They started calling up the grid.  Most people were ahead of me, including Nicki Hartle who I sent forward with a slap on the ass, calling her fancy pants for being ahead on me.  Two of us ended up on the second row.  I know my place and positioned myself somewhere between and behind Alison Kinloch and Maddie Smith.  The gun went and I got the best leadout from both Yorkshire ladies.  Even the lady who has (her words) "a very slow start" shot off the line.  I tried to stay calm but when you're third off the line, it's difficult.  Everyone who should pass me did but I found myself catching up Janet Marsden from WPCC on the first technical section of running up stairs, a fell-runners descent and then a short kicker which no-one else seemed to be riding except me and "Dirty Beast", the newly appointed name for my bike.

We ripped past the pits, Andrew screaming at me to get after Nicola Davies.

Nicola Davies didn't bother me though, as I knew Janet would be back the second we were out of the technical sections and into flat out riding.  I just managed to hold her off long enough to hear Matt, the commentator, say, "It's Rodgers in fifth!".

Sure enough, after that, Janet came back past me and I almost stopped trying but, you have to.  Especially when most of Yorkshire is screaming in your ear.  Big thanks to Sue Thackaray and Rachel Mellor, I gulped in air where I could and made up a little ground on the hurdles.  At this end of the field though, hurdles don't pose much of a barrier to experienced racers and I had to dig deep to stay with Janet.  Up the climb, someone was ringing a bell at us and I used the rhythm and the studs in my toes to propel myself forwards.  Back past the pits again and the muddy, contorted corners.  I held on.

On lap 2, I heard the commentator call 3 laps to go for Amira Mellor, the leader. My lungs were completely spent from trying to make myself and my bike somehow levitate over the sticky goo.  When levitation gave out, I resorted to pounding the pedals until I had no more strength left.  Then it was a run up to the stairs - which were then only walkable.  Bike on shoulder, I held onto the fence post to turn the corner. I could hardly see, the pink mist was clouding the corner of my eyes or was it sweat?

I ran down the deep muddy descent.  Telling myself my long legs were an advantage as they stretched out to the mud ahead.  Each foot sank 4 inches deep into the mud and I had to pull it free at the end before it moved onto the next step.  Back on the bike to ride the kicker then fired past the marshals on the crossing point who were screaming clich├ęs at me like, "pound it out" and "stamp on it".  They were all helpful and I pulled faces at them, hoping in some way to express the gratitude that I could not voice.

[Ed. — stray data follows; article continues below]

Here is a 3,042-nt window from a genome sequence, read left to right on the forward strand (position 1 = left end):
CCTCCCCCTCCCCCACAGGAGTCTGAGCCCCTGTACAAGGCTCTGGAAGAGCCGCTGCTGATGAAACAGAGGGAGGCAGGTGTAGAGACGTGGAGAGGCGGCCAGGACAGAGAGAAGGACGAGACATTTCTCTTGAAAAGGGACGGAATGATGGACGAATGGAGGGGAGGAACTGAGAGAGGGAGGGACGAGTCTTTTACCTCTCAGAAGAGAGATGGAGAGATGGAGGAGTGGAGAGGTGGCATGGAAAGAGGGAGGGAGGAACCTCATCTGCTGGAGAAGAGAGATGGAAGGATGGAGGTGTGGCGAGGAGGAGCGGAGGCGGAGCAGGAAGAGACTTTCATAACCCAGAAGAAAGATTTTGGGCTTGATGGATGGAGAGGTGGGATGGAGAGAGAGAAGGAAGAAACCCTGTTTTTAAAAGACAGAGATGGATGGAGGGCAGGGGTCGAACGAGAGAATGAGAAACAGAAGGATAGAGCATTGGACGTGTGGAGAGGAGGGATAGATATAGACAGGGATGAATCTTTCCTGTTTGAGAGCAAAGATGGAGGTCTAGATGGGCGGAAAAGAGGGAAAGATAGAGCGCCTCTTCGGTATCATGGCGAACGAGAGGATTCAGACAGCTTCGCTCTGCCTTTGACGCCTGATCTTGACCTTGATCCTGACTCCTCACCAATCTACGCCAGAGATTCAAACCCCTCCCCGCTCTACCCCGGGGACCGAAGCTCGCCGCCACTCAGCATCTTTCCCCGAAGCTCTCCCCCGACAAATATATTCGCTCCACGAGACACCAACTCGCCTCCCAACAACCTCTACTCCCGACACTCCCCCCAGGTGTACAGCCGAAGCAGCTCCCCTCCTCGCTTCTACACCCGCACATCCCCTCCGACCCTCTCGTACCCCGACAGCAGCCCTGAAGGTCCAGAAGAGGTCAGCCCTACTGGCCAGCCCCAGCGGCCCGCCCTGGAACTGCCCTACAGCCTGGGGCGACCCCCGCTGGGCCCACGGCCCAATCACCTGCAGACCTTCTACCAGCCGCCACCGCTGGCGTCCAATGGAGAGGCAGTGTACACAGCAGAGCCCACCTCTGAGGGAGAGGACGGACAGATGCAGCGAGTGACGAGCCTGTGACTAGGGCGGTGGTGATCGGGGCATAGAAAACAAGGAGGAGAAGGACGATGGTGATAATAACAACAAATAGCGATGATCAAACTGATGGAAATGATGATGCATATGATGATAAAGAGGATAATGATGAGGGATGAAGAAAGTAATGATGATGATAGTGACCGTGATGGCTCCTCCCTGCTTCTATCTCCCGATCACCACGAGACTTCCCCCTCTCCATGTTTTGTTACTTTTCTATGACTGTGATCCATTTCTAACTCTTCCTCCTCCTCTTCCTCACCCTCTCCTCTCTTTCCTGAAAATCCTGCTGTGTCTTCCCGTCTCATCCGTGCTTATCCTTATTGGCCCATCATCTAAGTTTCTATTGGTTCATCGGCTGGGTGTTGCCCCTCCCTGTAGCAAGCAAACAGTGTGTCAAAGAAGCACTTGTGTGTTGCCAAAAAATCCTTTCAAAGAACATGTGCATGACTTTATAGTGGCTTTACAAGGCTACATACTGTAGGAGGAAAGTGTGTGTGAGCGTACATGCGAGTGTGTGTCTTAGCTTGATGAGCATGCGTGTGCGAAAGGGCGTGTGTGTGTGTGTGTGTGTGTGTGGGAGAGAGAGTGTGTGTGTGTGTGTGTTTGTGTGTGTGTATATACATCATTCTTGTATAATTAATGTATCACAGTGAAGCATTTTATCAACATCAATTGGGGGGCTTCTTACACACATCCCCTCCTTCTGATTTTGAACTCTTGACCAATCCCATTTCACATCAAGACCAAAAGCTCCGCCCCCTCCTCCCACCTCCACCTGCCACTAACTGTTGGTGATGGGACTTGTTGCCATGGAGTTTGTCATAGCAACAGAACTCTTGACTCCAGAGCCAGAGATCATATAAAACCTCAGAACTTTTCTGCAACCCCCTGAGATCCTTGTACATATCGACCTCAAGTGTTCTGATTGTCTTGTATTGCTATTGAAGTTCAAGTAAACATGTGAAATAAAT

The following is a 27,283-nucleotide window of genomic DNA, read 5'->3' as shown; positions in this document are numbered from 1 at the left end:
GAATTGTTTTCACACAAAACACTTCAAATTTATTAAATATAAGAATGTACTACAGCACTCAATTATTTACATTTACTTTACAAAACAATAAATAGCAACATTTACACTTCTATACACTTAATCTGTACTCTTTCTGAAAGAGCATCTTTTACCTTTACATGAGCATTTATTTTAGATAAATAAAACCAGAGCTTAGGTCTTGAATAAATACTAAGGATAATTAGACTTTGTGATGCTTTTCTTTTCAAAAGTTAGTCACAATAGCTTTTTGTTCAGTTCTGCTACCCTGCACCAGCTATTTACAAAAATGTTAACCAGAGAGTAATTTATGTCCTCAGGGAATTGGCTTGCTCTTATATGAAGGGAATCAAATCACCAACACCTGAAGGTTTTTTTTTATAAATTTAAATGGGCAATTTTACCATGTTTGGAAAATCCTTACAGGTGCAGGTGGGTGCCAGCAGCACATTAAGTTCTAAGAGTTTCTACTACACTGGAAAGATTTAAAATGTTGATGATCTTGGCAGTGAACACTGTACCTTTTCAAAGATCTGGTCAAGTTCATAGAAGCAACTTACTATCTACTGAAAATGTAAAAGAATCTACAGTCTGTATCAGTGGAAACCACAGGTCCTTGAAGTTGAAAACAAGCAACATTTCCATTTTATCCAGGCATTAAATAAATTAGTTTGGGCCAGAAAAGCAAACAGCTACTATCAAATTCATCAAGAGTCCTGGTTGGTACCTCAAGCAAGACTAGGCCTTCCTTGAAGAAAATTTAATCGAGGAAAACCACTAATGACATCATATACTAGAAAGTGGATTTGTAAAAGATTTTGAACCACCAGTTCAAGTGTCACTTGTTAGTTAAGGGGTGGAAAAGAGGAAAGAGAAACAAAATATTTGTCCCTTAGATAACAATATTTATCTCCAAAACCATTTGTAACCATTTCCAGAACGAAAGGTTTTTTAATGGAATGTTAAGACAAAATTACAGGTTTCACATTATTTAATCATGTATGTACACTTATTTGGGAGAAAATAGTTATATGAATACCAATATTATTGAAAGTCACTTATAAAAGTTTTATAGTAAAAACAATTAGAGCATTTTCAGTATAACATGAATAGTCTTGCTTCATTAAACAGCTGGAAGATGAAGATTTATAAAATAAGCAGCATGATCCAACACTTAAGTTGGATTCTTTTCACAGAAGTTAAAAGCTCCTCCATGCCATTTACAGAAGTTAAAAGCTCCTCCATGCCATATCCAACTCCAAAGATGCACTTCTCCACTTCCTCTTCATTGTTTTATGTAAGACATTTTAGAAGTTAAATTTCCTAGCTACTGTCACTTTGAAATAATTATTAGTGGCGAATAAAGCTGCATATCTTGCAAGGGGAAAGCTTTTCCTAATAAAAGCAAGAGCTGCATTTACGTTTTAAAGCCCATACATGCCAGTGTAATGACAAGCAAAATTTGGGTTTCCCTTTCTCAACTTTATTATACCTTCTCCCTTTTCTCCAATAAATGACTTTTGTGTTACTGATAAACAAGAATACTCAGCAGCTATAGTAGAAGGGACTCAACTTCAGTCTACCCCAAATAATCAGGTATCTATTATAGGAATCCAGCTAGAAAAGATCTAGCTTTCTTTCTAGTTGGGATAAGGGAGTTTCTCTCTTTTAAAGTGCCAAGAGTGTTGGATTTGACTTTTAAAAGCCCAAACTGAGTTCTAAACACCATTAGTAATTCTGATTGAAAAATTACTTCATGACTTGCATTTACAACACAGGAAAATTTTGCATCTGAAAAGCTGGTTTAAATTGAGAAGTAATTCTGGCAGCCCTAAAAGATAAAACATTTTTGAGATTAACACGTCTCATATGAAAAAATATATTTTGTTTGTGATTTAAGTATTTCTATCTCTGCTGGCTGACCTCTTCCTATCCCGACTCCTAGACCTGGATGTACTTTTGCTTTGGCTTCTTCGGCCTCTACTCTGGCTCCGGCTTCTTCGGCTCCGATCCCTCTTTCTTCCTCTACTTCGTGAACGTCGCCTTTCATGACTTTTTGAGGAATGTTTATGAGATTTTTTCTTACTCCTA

We approached the pits.  Janet was just ahead of me.  We were winding a very different track through the corners - she took the racing line, I took the safe option and rode it wide, maximising my time on good ground.  I heard Amira shout, "rider up" behind us, indicating that she was lapping us and needed to get through smoothly.

I went wide to leave Amira enough room to come through.  Just at that moment, Janet slid over and landed on her side.  I was glad to be wide of her so I didn't hit her and just hoped Amira had managed to get through.  There was nothing else to do.  Janet was near the pits so had help if she needed it.  I stamped on it to maximise any gain I could from her misfortune and waited and waited for Amira to pass.  I doubted I could hold Janet off till the end of the race so I needed to make the most of whatever opportunity came my way.  Amira eventually slid past me.

For a while I turned myself inside out.  Around the descent, sliding sideways, controlling both wheels of the bike in a skid then handing my destiny over to the slide and pulling msyelf out of it with as much grace as possible.  We were down on to the flat and winding part of the course so I could look back easily to see where Janet was.  The last time I saw her she was placing her chain back on a chain ring.

I relaxed a little - but you can never relax much in cross and I focused on staying ahead.

I couldn't remember how many laps we'd done.  On the last major difficulty of the day I was slightly inconvenienced by the junior lady winner who crashed into a fencepost as I let her lap me.  The rest was a blur of tongue-out, slidey sideways goo.

I crossed the line screaming for glee and found the first huggable person I could - Sue, followed my pit crew coach husband Andrew, who didn't really want a snotty kiss.

Back at the car, I got changed in the car company of Joanna Rycroft from cxmag and as we're both poor and lacking in campervans, we just walked down to the river Wear for a wash.  Hannah Saville passed by the car and we acknowledged eachothers achievements with the best kind of engineer embrace - a brief nod of acknowledgement.

I was exhausted but felt like strength and vitality had made a mark on my day and for once "experience" was a bonus, not a millstone. Plus, it's always nice to get prize money.

Saturday, November 07, 2015

Cyclo-cross National strategy fail.

It's Durham's National Trophy tomorrow.